Pediatric Cancer

Current Projects
Yadira M. Soto-Feliciano, PhD

Pediatric acute myeloid leukemia (AML) has the lowest survival rate among all pediatric cancers. MLL gene rearrangements (MLL-r) occur in about 20% of children diagnosed with AML. This subtype of leukemia is exquisitely sensitive to inhibition of the interaction between MLL and the chromatin adaptor Menin. Dr. Soto-Feliciano is combining genetic, genomics, and mouse modeling approaches to identify factors that regulate the function of Menin in MLL-r and non-MLL-r leukemia. The identification of cellular mechanisms that mediate the response to Menin-MLL inhibitor-based therapies (already in pre-clinical studies), will inform us about the molecular mechanisms driving acute leukemia. She anticipates that the results of these experiments will provide a better understanding of gene expression programs and chromatin landscapes governing the leukemic state. In addition, this project has the potential to identify novel dependencies that can lead to development of novel drug targets for the treatment of pediatric leukemia.

Project title: "Dissecting the role of Menin in acute leukemia"
Institution: The Rockefeller University
Award Program: Sohn Fellow
Sponsor(s) / Mentor(s): C. David Allis, PhD
Cancer Type: Blood, Pediatric
Research Area: Epigenetics
Kathryn R. Taylor, PhD

Dr. Taylor is investigating the impact of neural activity on pediatric high-grade glioma (pHGG) invasion. The innate ability of pHGGs to diffusely infiltrate healthy brain tissue is a classical hallmark of the disease, which represents a major contributor to the devastating prognosis. Using optogenetic techniques to stimulate neuronal activity, she will directly and noninvasively test the effect of activity-dependent secreted proteins on tumor cell invasion in human cancer cells and animal models. She plans to confirm the pro-infiltrative effect of candidate proteins on pHGG and subsequently uncover the mechanisms by which they alter the molecular dynamics of the tumor cell. Her hope is to highlight a novel means by which the neural microenvironment drives glioma progression and most importantly identify a new set of therapeutic targets to limit glioma spread.

Project title: "The effect of neuronal activity on pediatric glioma invasion"
Institution: Stanford University
Award Program: Sohn Fellow
Sponsor(s) / Mentor(s): Michelle L. Monje, MD, PhD
Cancer Type: Other Cancer, Pediatric, Brain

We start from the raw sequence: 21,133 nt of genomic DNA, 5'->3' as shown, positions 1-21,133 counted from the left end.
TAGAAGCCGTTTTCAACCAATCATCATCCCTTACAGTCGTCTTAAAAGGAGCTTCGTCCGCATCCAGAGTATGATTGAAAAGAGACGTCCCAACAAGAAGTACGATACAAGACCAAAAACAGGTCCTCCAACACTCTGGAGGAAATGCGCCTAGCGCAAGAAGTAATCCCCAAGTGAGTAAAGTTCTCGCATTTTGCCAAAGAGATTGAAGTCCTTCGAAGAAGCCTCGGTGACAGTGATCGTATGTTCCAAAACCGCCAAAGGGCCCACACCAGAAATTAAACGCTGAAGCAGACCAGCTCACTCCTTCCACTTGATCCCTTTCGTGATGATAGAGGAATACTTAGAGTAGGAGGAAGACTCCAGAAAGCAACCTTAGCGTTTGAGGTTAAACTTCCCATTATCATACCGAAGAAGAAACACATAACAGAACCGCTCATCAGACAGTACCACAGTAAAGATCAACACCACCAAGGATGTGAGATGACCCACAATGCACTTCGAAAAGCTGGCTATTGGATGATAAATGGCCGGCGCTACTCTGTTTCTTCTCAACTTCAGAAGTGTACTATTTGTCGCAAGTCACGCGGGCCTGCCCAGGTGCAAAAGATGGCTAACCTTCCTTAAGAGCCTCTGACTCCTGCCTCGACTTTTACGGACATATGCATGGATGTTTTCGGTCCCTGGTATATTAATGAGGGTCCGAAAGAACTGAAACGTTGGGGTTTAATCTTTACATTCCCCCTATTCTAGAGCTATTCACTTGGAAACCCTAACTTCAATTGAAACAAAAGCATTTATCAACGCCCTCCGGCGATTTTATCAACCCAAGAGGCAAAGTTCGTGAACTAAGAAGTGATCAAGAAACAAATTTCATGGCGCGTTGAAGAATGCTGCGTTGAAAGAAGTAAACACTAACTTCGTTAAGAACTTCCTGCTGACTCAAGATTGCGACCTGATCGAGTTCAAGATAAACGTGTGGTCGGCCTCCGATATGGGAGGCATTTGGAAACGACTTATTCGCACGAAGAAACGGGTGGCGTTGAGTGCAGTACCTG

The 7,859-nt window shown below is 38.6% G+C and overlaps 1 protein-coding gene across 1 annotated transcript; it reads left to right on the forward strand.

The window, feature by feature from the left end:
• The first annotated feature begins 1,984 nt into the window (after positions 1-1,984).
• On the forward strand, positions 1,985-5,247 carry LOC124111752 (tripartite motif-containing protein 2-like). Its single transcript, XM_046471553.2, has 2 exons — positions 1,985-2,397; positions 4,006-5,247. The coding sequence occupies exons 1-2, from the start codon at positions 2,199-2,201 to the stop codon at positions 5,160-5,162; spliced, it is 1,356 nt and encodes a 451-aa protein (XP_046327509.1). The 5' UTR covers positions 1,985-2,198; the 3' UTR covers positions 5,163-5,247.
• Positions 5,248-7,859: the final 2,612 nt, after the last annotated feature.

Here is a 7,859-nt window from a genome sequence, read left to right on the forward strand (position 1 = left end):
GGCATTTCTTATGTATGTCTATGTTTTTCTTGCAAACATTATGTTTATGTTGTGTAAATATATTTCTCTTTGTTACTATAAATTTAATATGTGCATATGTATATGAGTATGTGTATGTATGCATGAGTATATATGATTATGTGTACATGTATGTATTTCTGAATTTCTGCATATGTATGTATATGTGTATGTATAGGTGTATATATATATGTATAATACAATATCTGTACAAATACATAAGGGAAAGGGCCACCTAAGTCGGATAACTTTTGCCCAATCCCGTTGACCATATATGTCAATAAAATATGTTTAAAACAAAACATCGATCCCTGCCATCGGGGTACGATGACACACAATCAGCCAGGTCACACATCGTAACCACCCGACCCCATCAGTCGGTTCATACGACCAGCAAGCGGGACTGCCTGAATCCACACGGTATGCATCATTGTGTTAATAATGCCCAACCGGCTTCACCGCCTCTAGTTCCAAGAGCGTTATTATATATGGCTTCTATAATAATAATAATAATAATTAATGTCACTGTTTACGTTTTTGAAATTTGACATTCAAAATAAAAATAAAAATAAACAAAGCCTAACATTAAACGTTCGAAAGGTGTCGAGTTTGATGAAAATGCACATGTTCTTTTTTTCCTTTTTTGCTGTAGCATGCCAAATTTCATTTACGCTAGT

Research Area: Developmental Biology
Ly P. Vu, PhD

Dr. Vu is studying childhood acute myeloid leukemia (AML), a complex and heterogeneous disease. Despite exciting advances in our understanding of AML and the availability of more aggressive treatment regimens, ~30% of children still eventually relapse from this disease and there are yet no approved targeted therapies for children with AML. Her project aims to uncover the role of Syncrip, a novel RNA binding protein, in maintaining the leukemia stem cell in AML. The study will provide insights into the mechanism underlying the cause and development of AML and may lead to innovative therapeutic strategies and improved clinical outcomes for this deadly childhood disease.

Project title: "Uncovering the role of RNA-binding protein Syncrip in acute myeloid leukemia (AML)"
Institution: Memorial Sloan Kettering Cancer Center
Award Program: Sohn Fellow
Sponsor(s) / Mentor(s): Michael Kharas, PhD, and Ross L. Levine, MD
Cancer Type: Blood, Pediatric
Research Area: Stem Cell Biology
Mark W. Zimmerman, PhD

Dr. Zimmerman studies neuroblastoma, a tumor of the peripheral sympathetic nervous system. In high-risk neuroblastoma tumors, which account for 15% of all childhood cancer deaths, the chromatin remodeling gene CHD5 is often deleted and its loss is associated with poor prognosis. The gene expression program regulated by CHD5 has strong tumor suppressive effects and has thus emerged as a very attractive target for potential anti-cancer therapeutics. CHD5 expression is also altered in other cancer types, indicating a potential role in many different adult and pediatric malignancies. His research elucidating the CHD5 pathway in a zebrafish model of neuroblastoma will lead to significant advances in our understanding of how CHD5 functions as a tumor suppressor

Project title: "Elucidating the mechanism of CHD5-mediated tumor suppression in neuroblastoma"
Institution: Dana-Farber Cancer Institute
Award Program: Sohn Fellow
Sponsor(s) / Mentor(s): A. Thomas Look, MD
Cancer Type: Other Cancer, Pediatric
Research Area: Chromatin Biology
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